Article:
IBM has returned to the facial recognition market — just three years after announcing it was abandoning work on the technology due to concerns about racial profiling, mass surveillance, and other human rights violations.
In June 2020, as Black Lives Matter protests swept the US after George Floyd’s murder, IBM chief executive Arvind Krishna wrote a letter to Congress announcing that the company would no longer offer “general purpose” facial recognition technology. “The fight against racism is as urgent as ever,” he wrote. “IBM firmly opposes and will not condone uses of any technology, including facial recognition technology offered by other vendors, for mass surveillance, racial profiling, violations of basic human rights and freedoms, or any purpose which is not consistent with our values and Principles of Trust and Transparency.” Later that year, the company redoubled its commitment, calling for US export controls to address concerns that facial recognition could be used overseas “to suppress dissent, to infringe on the rights of minorities, or to erase basic expectations of privacy.”
Despite these announcements, last month, IBM signed a $69.8 million (£54.7 million) contract with the British government to develop a national biometrics platform that will offer a facial recognition function to immigration and law enforcement officials, according to documents reviewed by The Verge and Liberty Investigates, an investigative journalism unit in the UK.
A contract notice for the Home Office Biometrics Matcher Platform outlines how the project initially involves developing a fingerprint matching capability, while later stages introduce facial recognition for immigration purposes — described as “an enabler for strategic facial matching for law enforcement.” The final stage of the project is described as delivery of a “facial matching for law enforcement use-case.”
The Home Office Biometrics Matcher Platform includes “strategic” matching of photos in a database
The platform will allow photos of individuals to be matched against images stored on a database — what is sometimes known as a “one-to-many” matching system. In September 2020, IBM described such “one-to-many” matching systems as “the type of facial recognition technology most likely to be used for mass surveillance, racial profiling, or other violations of human rights.”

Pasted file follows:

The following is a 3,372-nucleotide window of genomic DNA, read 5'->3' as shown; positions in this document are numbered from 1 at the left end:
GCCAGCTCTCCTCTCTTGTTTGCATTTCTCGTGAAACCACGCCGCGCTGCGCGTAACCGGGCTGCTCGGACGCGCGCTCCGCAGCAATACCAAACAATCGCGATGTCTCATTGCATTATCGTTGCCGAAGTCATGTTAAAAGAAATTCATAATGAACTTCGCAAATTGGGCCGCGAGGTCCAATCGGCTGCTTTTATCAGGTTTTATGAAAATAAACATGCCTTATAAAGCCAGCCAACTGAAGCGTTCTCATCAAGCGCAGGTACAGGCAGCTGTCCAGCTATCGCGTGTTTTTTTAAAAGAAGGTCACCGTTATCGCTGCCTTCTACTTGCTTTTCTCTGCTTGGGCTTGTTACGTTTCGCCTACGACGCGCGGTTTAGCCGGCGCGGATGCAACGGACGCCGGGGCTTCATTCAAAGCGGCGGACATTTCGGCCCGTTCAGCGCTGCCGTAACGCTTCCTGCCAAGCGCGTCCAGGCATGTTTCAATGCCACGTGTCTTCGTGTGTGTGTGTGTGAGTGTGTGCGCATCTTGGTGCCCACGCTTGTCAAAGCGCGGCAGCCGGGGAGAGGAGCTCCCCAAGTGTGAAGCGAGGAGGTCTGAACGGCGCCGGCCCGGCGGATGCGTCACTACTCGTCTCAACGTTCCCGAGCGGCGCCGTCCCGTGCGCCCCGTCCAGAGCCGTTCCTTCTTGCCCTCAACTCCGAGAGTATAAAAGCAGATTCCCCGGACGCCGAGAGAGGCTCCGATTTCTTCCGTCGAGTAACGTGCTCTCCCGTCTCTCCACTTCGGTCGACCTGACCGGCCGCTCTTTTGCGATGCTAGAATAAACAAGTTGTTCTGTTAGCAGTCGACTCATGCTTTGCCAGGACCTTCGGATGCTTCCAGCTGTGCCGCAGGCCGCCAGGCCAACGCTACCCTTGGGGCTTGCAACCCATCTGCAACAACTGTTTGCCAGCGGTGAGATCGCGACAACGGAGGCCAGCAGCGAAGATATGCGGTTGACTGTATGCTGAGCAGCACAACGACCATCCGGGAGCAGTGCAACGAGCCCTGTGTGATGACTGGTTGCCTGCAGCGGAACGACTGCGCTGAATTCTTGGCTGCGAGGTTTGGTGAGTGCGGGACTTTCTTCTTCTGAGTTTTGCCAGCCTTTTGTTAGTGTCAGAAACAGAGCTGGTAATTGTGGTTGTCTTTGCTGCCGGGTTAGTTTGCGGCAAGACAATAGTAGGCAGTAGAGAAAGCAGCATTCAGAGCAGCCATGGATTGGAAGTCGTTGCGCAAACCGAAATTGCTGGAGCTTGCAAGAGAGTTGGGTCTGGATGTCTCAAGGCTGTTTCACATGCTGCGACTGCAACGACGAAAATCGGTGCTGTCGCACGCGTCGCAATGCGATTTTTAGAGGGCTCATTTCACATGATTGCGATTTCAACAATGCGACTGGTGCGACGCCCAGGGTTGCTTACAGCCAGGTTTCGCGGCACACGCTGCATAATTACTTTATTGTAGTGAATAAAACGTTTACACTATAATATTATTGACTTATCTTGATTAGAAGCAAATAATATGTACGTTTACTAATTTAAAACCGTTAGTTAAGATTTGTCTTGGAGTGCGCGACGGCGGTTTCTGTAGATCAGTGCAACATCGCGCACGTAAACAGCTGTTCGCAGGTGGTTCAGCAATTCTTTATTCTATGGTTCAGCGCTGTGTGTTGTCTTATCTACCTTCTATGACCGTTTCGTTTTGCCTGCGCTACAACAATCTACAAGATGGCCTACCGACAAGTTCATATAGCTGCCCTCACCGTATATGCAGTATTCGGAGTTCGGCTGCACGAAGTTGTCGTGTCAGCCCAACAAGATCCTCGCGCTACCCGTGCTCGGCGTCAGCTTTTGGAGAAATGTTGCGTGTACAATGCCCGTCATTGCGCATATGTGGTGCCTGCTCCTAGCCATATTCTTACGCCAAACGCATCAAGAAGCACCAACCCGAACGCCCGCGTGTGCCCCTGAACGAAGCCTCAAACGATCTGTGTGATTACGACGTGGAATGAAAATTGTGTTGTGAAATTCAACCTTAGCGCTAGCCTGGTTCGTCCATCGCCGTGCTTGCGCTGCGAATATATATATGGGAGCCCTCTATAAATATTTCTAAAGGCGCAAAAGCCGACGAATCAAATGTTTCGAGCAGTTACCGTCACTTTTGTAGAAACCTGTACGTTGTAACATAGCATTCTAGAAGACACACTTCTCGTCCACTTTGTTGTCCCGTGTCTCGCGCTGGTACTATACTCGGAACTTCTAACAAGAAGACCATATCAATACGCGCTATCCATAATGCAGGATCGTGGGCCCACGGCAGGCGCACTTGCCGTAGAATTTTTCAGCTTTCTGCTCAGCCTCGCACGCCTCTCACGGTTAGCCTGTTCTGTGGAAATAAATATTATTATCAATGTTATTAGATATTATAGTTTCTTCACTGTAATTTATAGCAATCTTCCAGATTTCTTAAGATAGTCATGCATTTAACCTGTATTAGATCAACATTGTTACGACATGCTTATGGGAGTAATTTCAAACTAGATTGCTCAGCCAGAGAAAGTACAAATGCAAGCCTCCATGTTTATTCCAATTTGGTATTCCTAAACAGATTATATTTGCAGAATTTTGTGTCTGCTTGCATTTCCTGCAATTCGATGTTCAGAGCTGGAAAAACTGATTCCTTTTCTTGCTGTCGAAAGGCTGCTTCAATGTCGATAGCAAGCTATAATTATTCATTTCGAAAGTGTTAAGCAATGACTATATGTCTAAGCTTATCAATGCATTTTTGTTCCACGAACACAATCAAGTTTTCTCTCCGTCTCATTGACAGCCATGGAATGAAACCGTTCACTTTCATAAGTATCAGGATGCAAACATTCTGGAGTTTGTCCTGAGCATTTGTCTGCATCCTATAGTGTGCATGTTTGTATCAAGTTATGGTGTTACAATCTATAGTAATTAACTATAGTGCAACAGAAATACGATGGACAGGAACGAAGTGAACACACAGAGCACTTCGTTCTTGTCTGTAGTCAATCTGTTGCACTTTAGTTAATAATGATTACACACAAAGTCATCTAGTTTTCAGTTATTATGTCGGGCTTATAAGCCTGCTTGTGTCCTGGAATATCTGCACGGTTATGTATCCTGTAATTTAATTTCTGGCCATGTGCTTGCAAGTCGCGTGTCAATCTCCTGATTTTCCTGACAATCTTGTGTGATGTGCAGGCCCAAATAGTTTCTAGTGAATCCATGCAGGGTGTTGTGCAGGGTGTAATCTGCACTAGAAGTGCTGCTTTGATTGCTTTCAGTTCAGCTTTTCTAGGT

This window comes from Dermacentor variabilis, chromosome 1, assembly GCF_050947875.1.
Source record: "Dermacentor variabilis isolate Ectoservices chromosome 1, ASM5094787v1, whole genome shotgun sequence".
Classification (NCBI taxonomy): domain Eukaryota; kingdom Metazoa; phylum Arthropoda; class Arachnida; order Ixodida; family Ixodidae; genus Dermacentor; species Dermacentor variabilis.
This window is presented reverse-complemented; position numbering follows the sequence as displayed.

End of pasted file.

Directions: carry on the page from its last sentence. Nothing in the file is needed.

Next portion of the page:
IBM spokesman Imtiaz Mufti denied that its work on the contract was in conflict with its 2020 commitments. “IBM no longer offers general-purpose facial recognition and, consistent with our 2020 commitment, does not support the use of facial recognition for mass surveillance, racial profiling, or other human rights violations,” he said.
“The Home Office Biometrics Matcher Platform and associated Services contract is not used in mass surveillance. It supports police and immigration services in identifying suspects against a database of fingerprint and photo data. It is not capable of video ingest, which would typically be needed to support face-in-a-crowd biometric usage.”
Human rights campaigners, however, said IBM’s work on the project is incompatible with its 2020 commitments. Kojo Kyerewaa of Black Lives Matter UK said: “IBM has shown itself willing to step over the body and memory of George Floyd to chase a Home Office contract. This won’t be forgotten.”
Matt Mahmoudi, PhD, tech researcher at Amnesty International, said: “The research across the globe is clear; there is no application of one-to-many facial recognition that is compatible with human rights law, and companies — including IBM — must therefore cease its sale, and honor their earlier statements to sunset these tools, even and especially in the context of law and immigration enforcement where the rights implications are compounding.”
“There is no application of one-to-many facial recognition that is compatible with human rights law.”
Police use of facial recognition has been linked to wrongful arrests in the US and has been challenged in the UK courts. In 2019, an independent report on the London Metropolitan Police Service’s use of live facial recognition found there was no “explicit legal basis” for the force’s use of the technology and raised concerns that it may have breached human rights law. In August of the following year, the UK’s Court of Appeal ruled that South Wales Police’s use of facial recognition technology breached privacy rights and broke equality laws. The force paused its use of facial recognition after the verdict but has since resumed using the technology.
Other tech firms have imposed partial bans on the use of their facial recognition services for law enforcement. In the days after IBM declared its plans to leave the facial recognition sector, Amazon and Microsoft both announced moratoriums on the sale of their facial recognition services to police departments in the US.
Amazon initially announced a one-year moratorium on police use of its Rekognition software in June 2020 and said it would be extending the ban “indefinitely” the following year. A spokeswoman for the company confirmed that the moratorium, which prohibits “use of Amazon Rekognition’s face comparison feature by police departments in connection with criminal investigations,” is still in place.
Microsoft said in June 2020 that it would not sell facial recognition software to US police departments until a national law is introduced governing use of the technology. When contacted by The Verge and Liberty Investigates, a spokeswoman for Microsoft referred to the company’s website, which states that use of the Azure AI Face service “by or for state or local police in the US is prohibited by Microsoft policy.”
The UK Home Office did not respond to a request for comment.